Objectivity is Disinterested

In what will be a key passage for my thesis, Kierkegaard writes on the nature of doubt:

Reflection is disinterested. Consciousness, however, is the relation and thereby is interest, a duality that is perfectly and with pregnant double meaning expressed in the word ‘interest’ (interesse [being in between]). Therefore, all disinterested knowledge (mathematics, esthetics, metaphysics) is only the presupposition of doubt. As soon as the interest is canceled, doubt is not conquered but is neutralized, and all such knowledge is simply a retrogression. Thus it would be a misunderstanding for someone to think that doubt can be overcome by so-called objective thinking. Doubt is a higher form than any objective thinking, for it presupposes the latter but has something more, a third, which is interest or consciousness.

This is from Johannes Climacus, or De Omnibus Dubitandum Est (which means Everything Is to Be Doubted). This unfinished work of Kierkegaard’s is written in narrative form, and would have been a precursor to his later works written under the Johannes Climacus pseudonym. Both of those other works of Kierkegaard’s will function as the backbone of the primary sources I use in my thesis (along with that book on his epistemology by M.G. Piety).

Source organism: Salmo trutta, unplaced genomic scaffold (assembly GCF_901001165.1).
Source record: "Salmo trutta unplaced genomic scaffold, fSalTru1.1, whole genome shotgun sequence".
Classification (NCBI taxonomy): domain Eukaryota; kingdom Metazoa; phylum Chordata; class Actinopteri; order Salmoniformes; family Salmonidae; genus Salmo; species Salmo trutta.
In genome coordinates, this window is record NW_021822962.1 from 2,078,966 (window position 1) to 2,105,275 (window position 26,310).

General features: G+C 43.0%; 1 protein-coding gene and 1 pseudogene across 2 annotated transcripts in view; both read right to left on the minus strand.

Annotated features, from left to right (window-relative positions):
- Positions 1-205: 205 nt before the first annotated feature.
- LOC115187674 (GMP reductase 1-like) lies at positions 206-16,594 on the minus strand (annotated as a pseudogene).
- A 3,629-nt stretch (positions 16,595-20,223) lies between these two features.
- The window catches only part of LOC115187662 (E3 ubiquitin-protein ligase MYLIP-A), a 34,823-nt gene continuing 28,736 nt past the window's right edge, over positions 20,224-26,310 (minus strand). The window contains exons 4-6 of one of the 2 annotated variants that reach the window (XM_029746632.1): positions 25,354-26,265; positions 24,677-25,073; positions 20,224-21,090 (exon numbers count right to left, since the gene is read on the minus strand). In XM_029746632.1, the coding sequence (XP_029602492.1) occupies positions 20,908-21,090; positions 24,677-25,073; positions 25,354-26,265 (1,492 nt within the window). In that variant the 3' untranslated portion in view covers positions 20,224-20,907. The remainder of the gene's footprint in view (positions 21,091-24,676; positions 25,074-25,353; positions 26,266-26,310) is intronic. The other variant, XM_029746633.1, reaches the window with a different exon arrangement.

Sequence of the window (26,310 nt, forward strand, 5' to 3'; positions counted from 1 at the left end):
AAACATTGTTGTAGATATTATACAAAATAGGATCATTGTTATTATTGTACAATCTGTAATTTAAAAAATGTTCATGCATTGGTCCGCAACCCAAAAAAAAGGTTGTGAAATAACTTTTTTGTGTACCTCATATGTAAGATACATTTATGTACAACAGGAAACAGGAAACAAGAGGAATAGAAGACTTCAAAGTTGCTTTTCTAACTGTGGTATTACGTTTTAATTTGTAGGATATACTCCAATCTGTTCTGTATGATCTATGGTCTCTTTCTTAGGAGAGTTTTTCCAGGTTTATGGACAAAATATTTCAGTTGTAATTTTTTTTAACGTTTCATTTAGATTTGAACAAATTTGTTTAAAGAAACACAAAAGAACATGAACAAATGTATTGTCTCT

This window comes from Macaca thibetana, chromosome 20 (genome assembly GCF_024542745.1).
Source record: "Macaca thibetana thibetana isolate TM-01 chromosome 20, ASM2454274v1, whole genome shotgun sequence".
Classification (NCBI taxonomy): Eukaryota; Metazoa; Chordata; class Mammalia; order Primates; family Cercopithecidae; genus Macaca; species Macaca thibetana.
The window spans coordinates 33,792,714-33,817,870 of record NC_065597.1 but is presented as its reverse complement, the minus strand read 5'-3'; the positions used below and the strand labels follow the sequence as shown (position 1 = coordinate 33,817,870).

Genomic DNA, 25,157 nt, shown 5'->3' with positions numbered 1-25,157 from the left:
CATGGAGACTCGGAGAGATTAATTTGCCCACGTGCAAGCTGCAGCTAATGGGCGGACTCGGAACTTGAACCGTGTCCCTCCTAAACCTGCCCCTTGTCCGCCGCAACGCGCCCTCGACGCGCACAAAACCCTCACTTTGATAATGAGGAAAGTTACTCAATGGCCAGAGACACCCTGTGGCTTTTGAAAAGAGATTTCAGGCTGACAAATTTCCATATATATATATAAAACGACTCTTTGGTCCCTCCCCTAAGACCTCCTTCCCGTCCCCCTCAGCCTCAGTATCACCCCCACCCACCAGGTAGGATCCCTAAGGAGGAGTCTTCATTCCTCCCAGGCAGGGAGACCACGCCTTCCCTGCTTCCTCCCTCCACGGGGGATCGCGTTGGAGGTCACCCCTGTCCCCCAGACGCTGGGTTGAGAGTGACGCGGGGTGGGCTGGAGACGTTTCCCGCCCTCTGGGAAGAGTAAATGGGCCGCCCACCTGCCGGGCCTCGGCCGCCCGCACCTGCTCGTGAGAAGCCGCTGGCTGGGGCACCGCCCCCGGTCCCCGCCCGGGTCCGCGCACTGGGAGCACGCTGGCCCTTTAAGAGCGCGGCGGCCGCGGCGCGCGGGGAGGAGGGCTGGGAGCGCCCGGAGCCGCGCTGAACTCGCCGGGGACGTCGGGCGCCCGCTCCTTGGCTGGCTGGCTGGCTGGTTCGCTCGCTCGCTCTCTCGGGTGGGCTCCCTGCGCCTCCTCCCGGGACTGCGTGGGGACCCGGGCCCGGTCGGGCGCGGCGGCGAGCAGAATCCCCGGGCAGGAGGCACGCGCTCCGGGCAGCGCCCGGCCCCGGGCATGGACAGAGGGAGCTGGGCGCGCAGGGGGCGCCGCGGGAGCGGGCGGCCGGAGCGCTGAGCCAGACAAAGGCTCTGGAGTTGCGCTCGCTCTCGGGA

As far as I have found, there is no clearer passage that Kierkegaard wrote which touches on, not only what it means to doubt, but also the actual function of objective and subjective knowledge (he builds his understanding of subjectivity later, in Concluding Unscientific Postscript). This is sort of his first step in that direction, and he makes the case here that we need a subtle shift in how we understand “objective knowledge.”

Doubt, he says, cannot be “conquered” by objective knowledge — rather, doubt is “neutralized.” Why does he parse this out? Because is necessarily an interested stance toward the subject that is being doubted. Objectivity, on the other hand, is disinterested in its subject. In other words, knowing a subject objectively necessarily removes the knower sufficiently far away from the subject so that the knower can reflect on the subject abstractly. Objective thinking, in fact, requires this to be the case, because being interested (existentially speaking, “interest” is better understood as being emotionally or spiritually or otherwise vested in the outcome of something) in the subject leads to bias, and humans, by definition, know a something objectively while also being biased in the outcome of whether a claim is true or not.

That’s why only mathematics and tautologies fall within the realm of true objective knowledge — the knower can effectively and easily remove oneself from the equation, so to speak. Ethico-religious knowledge, on the other hand, cannot be known objectively because those kinds of truths are existentially meaningful. We are interested in those truths, vested in those outcomes.

All of that to say: I’ll need to argue for a subtle shift in the meaning of both objectivity and subjectivity if I am to make my case effectively.